abstract; furniture; dish/bottle; music
Picasso's series of still -lifes on tables painted during 1919, known as the "guéridons," the French word for pedestal tables, belongs to a late phase of Synthetic Cubism. He explored the "guéridons" theme during the summer of 1919 in Saint-Raphael, on the French Riviera. Setting up his table before his bedroom window, he became obsessed with the pattern of the balcony grille outside his window and the horizontal lines of the wooden shutters.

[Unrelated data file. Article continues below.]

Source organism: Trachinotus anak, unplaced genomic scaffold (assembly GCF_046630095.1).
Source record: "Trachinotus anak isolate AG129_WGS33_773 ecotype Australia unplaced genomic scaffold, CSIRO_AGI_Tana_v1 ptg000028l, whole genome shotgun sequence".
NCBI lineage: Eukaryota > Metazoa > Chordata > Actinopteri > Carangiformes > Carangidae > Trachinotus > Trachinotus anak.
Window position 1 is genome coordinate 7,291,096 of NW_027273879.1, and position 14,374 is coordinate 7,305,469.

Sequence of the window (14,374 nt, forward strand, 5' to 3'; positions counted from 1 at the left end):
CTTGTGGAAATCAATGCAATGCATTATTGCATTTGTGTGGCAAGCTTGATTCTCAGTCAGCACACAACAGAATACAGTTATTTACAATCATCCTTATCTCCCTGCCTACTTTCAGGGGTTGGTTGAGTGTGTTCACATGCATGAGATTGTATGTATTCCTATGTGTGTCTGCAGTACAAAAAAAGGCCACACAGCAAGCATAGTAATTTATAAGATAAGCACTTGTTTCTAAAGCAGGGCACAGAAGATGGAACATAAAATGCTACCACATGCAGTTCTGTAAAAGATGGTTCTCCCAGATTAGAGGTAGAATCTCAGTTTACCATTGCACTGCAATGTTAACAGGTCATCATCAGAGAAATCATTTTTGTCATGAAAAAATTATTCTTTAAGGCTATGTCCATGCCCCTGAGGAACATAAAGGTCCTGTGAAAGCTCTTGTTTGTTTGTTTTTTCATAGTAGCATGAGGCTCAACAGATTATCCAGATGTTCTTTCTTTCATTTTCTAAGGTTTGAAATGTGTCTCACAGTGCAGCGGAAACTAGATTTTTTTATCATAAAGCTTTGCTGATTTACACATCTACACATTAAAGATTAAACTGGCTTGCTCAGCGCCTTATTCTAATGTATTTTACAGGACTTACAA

In the lower part of the painting there are variations on the three legs of the pedestal table - on the left they are rounded, whereas on the right they are angular. A guitar lying on its side is recognizable by the hole in the upper center of the painting, while horizontal ribbing suggests strings. Above the guitar, to the left, is a bottle with a large stopper or cork that rises above the horizon in the background.
"Table, Guitar and Bottle" may be viewed as a painting within a painting. The gray band running around the edge of the composition serves as a second frame. The pedestal table also resembles an easel, with rectangular canvases stacked on it.